Earlier today, North Korea conducted live drills, firing about 500 shells near the disputed Yellow Sea boundary with South Korea. South Korea responded with about 300 shells back into North Korean waters.

White House national security spokesman Jonathan Lalley says North Korea’s actions are “dangerous and provocative,” especially since North Korea didn’t notify South Korea in advance like it normally does.

However North Korea’s short-range missile launches appear to coincide with a summit attended by South Korea, the U.S., and Japan that focuses on presenting a united front to the dangers posed by North Korea’s nuclear ambitions. On Wednesday, North Korea test-fired two mid-range ballistic missiles capable of striking Japan.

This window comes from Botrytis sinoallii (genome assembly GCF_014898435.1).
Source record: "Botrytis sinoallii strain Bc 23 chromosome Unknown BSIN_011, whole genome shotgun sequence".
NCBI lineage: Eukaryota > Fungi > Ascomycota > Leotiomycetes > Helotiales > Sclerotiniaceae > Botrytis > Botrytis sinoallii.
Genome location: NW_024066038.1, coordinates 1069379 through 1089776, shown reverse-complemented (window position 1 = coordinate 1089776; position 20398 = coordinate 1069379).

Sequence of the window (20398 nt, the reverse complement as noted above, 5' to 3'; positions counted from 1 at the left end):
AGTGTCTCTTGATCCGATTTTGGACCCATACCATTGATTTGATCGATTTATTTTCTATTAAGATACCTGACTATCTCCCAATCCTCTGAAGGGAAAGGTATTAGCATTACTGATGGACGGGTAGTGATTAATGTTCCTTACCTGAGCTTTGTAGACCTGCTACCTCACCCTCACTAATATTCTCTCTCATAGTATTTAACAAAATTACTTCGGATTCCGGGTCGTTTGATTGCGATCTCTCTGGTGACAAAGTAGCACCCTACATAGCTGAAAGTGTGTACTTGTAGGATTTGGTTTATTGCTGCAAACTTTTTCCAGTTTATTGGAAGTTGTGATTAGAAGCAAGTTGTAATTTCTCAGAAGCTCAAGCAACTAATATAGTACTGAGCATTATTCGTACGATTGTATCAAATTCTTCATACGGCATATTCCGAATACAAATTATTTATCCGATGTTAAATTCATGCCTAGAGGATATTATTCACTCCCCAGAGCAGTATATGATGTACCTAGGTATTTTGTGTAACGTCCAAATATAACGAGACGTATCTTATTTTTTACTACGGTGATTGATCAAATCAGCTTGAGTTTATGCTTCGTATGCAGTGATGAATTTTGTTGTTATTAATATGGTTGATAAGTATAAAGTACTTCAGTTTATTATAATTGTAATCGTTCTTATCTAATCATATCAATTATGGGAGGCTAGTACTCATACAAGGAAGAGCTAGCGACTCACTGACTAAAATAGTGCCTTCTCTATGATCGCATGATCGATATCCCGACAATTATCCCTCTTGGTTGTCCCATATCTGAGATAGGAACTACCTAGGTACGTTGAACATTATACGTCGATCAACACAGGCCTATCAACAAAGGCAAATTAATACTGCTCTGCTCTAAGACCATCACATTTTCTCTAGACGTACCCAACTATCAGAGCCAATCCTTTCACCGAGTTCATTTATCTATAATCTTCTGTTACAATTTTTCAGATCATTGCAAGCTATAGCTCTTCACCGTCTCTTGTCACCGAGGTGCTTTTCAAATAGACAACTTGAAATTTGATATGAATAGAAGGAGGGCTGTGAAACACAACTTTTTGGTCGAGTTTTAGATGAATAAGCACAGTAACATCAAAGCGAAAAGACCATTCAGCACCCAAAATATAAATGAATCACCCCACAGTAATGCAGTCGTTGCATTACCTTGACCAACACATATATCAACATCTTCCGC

U.N. resolutions prohibit the North from firing any ballistic missiles and the U.N. Security Council said it would consider taking “appropriate” action – a response that has triggered the North to threaten another nuclear test.

In an interview with Al Jazeera, John Delury, a professor at Yonsei University in Seoul, says North Korea will more than likely continue testing during the South Korea-U.S. military exercises.

“I don’t think that we have seen the end of this yet,” Delury says.


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